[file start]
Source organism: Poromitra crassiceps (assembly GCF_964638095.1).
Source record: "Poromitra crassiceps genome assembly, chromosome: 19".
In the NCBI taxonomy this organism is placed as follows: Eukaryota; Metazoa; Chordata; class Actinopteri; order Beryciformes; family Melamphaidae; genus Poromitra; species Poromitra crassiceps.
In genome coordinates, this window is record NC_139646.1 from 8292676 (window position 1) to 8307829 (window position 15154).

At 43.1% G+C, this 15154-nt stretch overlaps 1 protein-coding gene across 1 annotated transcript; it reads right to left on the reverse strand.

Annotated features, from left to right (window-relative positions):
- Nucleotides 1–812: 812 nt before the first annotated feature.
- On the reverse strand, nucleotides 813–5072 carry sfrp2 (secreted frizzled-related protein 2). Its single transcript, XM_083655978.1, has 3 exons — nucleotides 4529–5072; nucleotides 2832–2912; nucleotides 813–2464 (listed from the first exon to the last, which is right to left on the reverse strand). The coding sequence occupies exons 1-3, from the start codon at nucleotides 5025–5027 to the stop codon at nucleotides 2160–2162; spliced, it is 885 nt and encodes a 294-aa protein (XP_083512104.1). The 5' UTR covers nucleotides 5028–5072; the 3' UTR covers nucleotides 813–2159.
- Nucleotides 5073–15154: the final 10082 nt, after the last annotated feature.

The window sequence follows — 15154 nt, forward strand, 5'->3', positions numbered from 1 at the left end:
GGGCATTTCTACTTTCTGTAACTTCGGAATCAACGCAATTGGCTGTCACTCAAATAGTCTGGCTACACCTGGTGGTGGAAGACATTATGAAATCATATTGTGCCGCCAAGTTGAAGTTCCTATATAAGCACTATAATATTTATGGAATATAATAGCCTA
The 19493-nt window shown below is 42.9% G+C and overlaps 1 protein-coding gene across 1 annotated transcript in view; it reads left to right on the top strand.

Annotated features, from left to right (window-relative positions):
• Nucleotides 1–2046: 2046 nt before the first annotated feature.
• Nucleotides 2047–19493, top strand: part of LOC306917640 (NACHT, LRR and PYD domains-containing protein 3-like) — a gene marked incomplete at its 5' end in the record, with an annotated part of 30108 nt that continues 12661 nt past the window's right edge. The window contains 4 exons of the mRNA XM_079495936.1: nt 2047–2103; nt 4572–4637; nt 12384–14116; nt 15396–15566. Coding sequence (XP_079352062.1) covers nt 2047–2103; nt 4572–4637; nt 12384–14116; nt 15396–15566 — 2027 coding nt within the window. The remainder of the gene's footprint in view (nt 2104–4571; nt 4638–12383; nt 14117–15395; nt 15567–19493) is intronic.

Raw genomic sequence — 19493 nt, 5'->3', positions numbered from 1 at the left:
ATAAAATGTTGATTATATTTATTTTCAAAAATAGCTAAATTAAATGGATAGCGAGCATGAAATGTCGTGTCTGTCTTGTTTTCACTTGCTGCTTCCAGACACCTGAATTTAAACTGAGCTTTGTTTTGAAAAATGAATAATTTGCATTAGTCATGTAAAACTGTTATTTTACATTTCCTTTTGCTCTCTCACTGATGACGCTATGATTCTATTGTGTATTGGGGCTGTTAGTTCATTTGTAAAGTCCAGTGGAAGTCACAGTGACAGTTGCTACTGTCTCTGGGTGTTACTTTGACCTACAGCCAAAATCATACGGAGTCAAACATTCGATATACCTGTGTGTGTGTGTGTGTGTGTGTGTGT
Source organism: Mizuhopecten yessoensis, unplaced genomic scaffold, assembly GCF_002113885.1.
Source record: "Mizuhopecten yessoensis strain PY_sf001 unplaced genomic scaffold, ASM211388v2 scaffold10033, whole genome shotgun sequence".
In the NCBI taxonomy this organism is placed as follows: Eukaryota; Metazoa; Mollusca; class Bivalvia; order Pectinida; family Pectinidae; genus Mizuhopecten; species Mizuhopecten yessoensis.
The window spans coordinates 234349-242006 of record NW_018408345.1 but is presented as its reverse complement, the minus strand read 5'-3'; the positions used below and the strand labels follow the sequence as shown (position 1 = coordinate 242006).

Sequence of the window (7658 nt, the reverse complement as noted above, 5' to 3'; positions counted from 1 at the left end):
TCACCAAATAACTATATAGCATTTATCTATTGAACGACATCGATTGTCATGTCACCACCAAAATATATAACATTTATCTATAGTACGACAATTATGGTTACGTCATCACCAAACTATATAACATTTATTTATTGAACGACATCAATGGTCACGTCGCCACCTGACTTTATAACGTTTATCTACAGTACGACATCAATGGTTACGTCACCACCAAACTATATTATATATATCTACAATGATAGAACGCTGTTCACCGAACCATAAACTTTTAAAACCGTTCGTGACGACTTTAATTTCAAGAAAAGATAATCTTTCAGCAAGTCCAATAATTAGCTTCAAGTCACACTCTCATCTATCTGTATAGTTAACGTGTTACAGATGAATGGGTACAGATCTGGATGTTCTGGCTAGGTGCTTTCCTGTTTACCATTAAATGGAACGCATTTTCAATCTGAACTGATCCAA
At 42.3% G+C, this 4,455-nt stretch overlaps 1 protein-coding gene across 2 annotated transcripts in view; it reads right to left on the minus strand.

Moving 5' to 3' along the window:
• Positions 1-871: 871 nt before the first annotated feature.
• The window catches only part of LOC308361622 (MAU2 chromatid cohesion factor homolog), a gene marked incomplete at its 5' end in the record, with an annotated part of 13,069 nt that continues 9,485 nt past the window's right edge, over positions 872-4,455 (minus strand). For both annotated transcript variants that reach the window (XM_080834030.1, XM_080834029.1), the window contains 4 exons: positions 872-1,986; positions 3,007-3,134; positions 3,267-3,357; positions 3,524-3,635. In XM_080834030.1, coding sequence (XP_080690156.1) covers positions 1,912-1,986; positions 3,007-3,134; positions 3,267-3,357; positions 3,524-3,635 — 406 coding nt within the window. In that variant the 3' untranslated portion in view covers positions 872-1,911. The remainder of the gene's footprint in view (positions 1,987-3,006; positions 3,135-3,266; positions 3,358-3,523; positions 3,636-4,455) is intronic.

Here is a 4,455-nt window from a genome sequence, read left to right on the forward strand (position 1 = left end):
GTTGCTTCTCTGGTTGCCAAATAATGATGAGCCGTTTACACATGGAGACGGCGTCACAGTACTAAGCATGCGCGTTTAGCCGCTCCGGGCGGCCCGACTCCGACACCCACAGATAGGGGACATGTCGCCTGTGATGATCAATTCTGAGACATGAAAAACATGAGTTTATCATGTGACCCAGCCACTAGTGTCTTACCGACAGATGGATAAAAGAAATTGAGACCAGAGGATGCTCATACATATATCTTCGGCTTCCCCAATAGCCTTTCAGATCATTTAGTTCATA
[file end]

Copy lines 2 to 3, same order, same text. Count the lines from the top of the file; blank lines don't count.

Source record: "Poromitra crassiceps genome assembly, chromosome: 19".
In the NCBI taxonomy this organism is placed as follows: Eukaryota; Metazoa; Chordata; class Actinopteri; order Beryciformes; family Melamphaidae; genus Poromitra; species Poromitra crassiceps.